Authorised and regulated by the UK’s FCA to provide investment accounts, we are bound by CASS rules to segregate and protect client assets.
Leonardo da Vinci’s ground-breaking ‘flying machine’, or ornithopter, was inspired by airborne creatures, mimicking their wings and making use of human hand- and foot-power to flap the wings and take the pilot skywards. There was one problem: no human could ever generate enough power to get it off the ground.
Fast forward almost 500 years and private aviation is poised to soar ever higher and further, precisely thanks to human ‘power’ and the disruptive technology enabling and channeling it.
Our guests expect the best of the best and new technologies have allowed us to respond quicker to their needs.
Dmitry Starchevskiy, Altafinch UK
“There is a clear perception and utilisation shift in private aviation from the old-school user, which would put their and their family’s ownership [of the aircraft] first, through to today’s user who gets what they need, when they need it, via a click. Our guests expect the best of the best and new technologies have allowed us to respond quicker to their needs and wants and cater to the most demanding of requests,” says Dmitry Starchevskiy, CEO of Altafinch UK PLC, which provides private air transportation services.
Starchevskiy points out that technology creates not only opportunities, but challenges in how to shift a business that has long prized privacy, discretion and an under-the-radar approach, to one that is sufficiently transparent and accessible to ensure its sustainability and efficiency over the long run.
Dolfin Diary alerted readers back in July to the economic impact of the trend towards minimalism and how it may redirect consumer spending toward experiences, travel and tourism and the sharing economy. According to private aviation industry insiders, their sector is perfectly positioned at the nexus of all three.
“Democratisation will ensure the growth and accessibility of business aviation,” explains Robert Baltus, COO of the industry’s European representative body, the European Business Aviation Association. On the manufacturing front, “We’re seeing the emergence of new players who are exploring aircraft electrification, autonomous flying, and Vertical Take Off and Landing, that could make it easier to connect people in urban areas,” he says.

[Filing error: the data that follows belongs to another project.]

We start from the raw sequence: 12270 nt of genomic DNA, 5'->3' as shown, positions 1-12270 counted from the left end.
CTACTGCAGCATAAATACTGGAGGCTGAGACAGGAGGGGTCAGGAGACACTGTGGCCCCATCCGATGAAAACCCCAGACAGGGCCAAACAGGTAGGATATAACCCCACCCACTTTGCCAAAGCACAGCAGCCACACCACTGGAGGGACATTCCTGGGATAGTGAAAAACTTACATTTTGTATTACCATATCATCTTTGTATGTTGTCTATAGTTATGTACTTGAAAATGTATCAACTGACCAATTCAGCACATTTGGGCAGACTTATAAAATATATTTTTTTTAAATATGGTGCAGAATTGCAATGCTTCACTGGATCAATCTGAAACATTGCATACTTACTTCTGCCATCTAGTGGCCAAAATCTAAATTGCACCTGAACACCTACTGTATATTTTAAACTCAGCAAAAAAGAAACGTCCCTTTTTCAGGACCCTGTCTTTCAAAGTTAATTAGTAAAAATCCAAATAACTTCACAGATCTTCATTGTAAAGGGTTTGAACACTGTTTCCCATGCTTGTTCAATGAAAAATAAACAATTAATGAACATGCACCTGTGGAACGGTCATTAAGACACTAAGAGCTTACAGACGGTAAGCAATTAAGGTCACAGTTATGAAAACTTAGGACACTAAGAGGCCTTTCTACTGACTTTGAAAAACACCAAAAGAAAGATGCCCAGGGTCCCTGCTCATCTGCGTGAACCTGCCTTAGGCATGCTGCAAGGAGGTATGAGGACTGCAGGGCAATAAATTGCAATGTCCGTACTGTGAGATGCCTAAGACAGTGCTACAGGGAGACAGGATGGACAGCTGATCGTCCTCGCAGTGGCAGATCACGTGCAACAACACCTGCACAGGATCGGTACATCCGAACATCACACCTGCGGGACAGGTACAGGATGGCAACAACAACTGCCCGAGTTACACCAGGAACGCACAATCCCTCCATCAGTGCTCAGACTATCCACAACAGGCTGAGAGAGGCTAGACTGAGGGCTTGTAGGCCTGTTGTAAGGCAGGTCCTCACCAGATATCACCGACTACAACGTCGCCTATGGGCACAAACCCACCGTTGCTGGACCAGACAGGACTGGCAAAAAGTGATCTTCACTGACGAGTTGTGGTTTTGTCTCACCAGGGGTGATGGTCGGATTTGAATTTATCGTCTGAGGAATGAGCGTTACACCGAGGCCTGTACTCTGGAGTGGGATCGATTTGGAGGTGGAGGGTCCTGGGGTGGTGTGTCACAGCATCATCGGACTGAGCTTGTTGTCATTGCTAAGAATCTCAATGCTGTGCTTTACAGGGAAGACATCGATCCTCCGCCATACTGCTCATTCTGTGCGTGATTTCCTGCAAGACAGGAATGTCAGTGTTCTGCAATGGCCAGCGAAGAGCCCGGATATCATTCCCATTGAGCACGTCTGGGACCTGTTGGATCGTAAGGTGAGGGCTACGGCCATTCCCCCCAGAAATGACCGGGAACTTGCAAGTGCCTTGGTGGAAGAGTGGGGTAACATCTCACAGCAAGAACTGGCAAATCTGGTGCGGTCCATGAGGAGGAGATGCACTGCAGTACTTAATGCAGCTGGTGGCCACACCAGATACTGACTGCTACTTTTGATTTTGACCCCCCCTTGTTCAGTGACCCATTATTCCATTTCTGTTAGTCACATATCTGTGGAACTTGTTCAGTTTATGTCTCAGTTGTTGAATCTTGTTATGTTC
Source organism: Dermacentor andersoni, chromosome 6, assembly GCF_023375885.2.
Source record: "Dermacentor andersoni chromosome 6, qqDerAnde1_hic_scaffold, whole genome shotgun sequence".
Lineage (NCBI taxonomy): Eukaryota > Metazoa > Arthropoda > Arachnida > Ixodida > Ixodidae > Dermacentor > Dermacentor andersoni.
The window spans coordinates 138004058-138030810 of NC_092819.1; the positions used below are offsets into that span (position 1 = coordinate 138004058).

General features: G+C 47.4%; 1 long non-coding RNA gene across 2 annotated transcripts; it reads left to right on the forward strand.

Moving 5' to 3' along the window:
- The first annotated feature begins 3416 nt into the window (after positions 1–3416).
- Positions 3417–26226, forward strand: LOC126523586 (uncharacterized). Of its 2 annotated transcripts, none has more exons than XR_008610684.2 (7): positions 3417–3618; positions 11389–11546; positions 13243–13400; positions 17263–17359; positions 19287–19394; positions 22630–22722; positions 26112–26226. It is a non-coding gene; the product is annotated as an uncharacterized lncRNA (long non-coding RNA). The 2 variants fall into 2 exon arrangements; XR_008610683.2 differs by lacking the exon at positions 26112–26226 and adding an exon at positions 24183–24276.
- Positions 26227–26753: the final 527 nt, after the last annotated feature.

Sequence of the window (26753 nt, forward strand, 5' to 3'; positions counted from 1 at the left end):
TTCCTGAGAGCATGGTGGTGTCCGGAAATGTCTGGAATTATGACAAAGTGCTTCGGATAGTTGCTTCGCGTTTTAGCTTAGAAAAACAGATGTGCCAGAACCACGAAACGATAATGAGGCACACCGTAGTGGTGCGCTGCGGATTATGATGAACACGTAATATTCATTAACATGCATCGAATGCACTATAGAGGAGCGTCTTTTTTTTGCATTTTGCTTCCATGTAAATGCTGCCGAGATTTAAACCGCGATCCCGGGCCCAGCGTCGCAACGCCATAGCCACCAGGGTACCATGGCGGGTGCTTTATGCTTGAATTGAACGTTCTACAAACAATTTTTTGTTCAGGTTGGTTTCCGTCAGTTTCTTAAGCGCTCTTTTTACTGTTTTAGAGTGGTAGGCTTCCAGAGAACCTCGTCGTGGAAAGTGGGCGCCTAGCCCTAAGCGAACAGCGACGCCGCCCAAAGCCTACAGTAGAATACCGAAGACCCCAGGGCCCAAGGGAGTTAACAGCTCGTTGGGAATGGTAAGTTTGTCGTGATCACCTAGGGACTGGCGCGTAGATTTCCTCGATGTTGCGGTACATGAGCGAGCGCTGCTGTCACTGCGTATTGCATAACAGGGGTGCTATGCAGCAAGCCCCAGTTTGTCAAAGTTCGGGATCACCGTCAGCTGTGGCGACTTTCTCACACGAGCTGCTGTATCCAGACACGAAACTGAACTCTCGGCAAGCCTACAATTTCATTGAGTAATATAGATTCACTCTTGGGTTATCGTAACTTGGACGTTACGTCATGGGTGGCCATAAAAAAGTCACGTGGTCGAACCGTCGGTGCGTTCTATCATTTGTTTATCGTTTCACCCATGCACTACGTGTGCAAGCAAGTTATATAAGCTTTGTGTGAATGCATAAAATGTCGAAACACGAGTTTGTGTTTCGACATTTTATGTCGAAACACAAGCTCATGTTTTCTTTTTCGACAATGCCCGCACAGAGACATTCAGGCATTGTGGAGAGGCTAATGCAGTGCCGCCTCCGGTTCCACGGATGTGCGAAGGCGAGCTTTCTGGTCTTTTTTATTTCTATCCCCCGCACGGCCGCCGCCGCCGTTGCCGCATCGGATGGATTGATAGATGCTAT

Baltus points to over a decade of growth in the accessibility of private aviation on the service delivery front, including fractional aircraft (those with multiple owners), jet cards, flight networks, digital booking platforms/apps, and ride-sharing services. “Now, you can book a single seat on board a business jet or charter a crowdsourced flight if you aren’t able to afford an entire flight to yourself. It’s likely that new and disruptive models and technologies will exist side by side with proven and more traditional approaches,” he adds.
Technology is an enabler, not a business model in its own right.
Duncan Daines, Gama Aviation
“Those who’ll win will focus on what’s important to the customer, not what technology is capable of,” says Duncan Daines, Chief Marketing Officer for Gama Aviation, a global business aviation services company. “Technology is an enabler, not a business model in its own right. Disrupters have great business ideas first and use technology second.”
Ditch the downtime
Moves to make private aviation more accessible and transparent are welcomed by industry observers. “The business aviation fleet has always had very poor utilisation and an online market place is bound to replicate disruption seen in other industries, matching real-time supply and demand,” says Richard Koe, managing director at WingX Advance, which provides technology-based market intelligence to the global business aviation industry.
Much like da Vinci’s single-pilot flying machine, the question of single-owner private aircraft is never far from most people’s minds. If you could do it, should you?
To many customers, ‘owning’ defines their success.
Duncan Daines, Gama Aviation
Daines from Gama is clear: “The sharing economy, or the principles of it, work for some but not all. To customers in a wide variety of markets, owning is defining their success. It is their asset and nobody else’s.”
Starchevskiy advises clients based on an internally developed matrix that shows the most cost effective and efficient approach suitable to their profile. “The market is still segregated between those who prefer to own their own jets and sport cars – simply because they can – and those who ‘just’ want access to them at their convenience.”
And for the latter, there is more innovation afoot in the sector. “Altafinch has created a new concept that combines financial instruments with private jet use,” says Starchevskiy. “We offer investors – and this can include those who are investing as part of the UK investor visa programme – a return on their investment as well as up to 20 complimentary private jet flight hours monthly over the whole investment horizon. That’s something we think is unique in the market place.”
Like so many sectors before it, private aviation is being transformed by some smart-thinkers applying technology and innovation.